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Preventing Bleeding During Chemotherapy

Chemotherapy can make your blood less able to clot. This happens because the treatment reduces the number of platelets (clotting cells) in your blood. As a result, your risk of bruising and bleeding increases. To help prevent problem bleeding, use the tips on this handout.

Healthcare provider taking blood sample from woman's arm.

Know what to expect

Some types of chemotherapy cause more bleeding problems than others. Often the risk of bleeding increases over the course of treatment. In any case, your risk is greatest during the nadir (the period in each treatment cycle when your platelet count is lowest). Talk with your doctor or nurse about your nadir period. Then take extra precautions to prevent bleeding at that time.

Avoid bleeding and bruising

  • Use a soft toothbrush. If flossing or using a dental water jet causes bleeding, stop until your platelet count increases.

  • Talk to your dentist about postponing teeth cleanings or dental work.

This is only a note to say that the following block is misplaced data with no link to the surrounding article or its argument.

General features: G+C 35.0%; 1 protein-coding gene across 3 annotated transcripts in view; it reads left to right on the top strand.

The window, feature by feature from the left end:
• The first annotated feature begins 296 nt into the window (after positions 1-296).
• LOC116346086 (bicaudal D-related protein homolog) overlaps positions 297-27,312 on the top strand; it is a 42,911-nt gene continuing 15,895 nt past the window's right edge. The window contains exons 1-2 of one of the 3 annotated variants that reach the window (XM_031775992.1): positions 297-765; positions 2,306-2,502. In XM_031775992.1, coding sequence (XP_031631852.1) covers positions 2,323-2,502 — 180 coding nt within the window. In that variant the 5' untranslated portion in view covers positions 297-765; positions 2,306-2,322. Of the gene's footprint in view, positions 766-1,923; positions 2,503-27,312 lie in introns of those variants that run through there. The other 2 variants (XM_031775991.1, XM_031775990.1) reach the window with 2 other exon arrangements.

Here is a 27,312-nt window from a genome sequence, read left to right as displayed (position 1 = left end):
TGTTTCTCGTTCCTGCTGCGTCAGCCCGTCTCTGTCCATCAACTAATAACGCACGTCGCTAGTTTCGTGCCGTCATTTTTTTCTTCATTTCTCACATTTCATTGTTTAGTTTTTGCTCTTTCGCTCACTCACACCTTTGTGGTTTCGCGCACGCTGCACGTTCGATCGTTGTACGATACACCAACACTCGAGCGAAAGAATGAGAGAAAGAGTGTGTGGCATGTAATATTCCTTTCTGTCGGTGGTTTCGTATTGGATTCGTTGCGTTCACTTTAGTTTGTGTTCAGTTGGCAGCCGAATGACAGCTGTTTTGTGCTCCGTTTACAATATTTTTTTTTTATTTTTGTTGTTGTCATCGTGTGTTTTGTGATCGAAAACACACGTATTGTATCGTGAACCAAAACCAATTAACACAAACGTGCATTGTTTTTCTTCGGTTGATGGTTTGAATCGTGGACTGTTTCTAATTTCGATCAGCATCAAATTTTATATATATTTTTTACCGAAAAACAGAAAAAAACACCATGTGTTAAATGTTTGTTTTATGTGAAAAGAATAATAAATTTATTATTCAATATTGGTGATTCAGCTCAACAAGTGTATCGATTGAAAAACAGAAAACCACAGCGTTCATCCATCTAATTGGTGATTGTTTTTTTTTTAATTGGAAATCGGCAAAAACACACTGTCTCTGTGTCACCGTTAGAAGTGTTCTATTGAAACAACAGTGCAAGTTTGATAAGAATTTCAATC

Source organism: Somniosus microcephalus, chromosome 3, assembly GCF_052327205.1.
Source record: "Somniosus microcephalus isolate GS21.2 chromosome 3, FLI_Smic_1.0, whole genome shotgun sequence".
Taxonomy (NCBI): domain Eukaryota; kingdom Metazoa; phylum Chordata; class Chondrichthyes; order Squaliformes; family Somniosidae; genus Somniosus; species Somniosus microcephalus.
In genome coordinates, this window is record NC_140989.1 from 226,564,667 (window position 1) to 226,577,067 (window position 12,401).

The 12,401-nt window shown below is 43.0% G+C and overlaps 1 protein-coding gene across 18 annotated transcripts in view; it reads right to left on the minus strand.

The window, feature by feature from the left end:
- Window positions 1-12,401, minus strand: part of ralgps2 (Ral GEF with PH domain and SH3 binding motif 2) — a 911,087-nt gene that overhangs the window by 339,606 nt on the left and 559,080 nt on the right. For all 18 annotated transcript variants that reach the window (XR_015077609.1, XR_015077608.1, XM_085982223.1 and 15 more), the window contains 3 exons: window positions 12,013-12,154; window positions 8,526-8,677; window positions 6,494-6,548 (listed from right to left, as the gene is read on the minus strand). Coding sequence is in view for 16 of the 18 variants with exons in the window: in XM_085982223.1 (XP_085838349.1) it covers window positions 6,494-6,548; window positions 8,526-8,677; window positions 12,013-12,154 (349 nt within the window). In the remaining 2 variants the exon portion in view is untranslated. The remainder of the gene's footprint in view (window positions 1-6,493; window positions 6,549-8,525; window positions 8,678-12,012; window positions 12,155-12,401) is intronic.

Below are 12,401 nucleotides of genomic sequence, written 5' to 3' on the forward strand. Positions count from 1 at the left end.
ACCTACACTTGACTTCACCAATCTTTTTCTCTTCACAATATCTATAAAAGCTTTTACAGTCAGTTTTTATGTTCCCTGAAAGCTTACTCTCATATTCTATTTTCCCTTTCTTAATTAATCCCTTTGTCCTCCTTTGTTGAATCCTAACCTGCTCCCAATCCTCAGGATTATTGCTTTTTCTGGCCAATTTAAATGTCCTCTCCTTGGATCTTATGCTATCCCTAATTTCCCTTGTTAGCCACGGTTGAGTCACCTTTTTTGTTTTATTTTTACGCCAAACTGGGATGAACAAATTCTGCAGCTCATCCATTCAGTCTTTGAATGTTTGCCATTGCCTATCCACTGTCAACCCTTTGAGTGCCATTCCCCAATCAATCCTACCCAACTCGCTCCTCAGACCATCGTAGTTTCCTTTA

• Shave with an electric razor, not a straight razor.

  • Ask your doctor which medications you should stop taking. Some, such as aspirin, make it harder for blood to clot.

  • Eat a high-fiber diet to avoid constipation.

  • Avoid contact sports or do activities likely to cause bruising.

  • Do not use tampons or suppositories.


When to see your healthcare provider

Contact your doctor right away if you have:

  • Blood in your urine or stool

  • Easy bruising or small red spots under your skin

  • Bleeding that won’t stop (such as from gums or nose)

  • Menstrual flow that is heavy or lasts longer than normal

  • Vomiting, vision changes, frequent headaches


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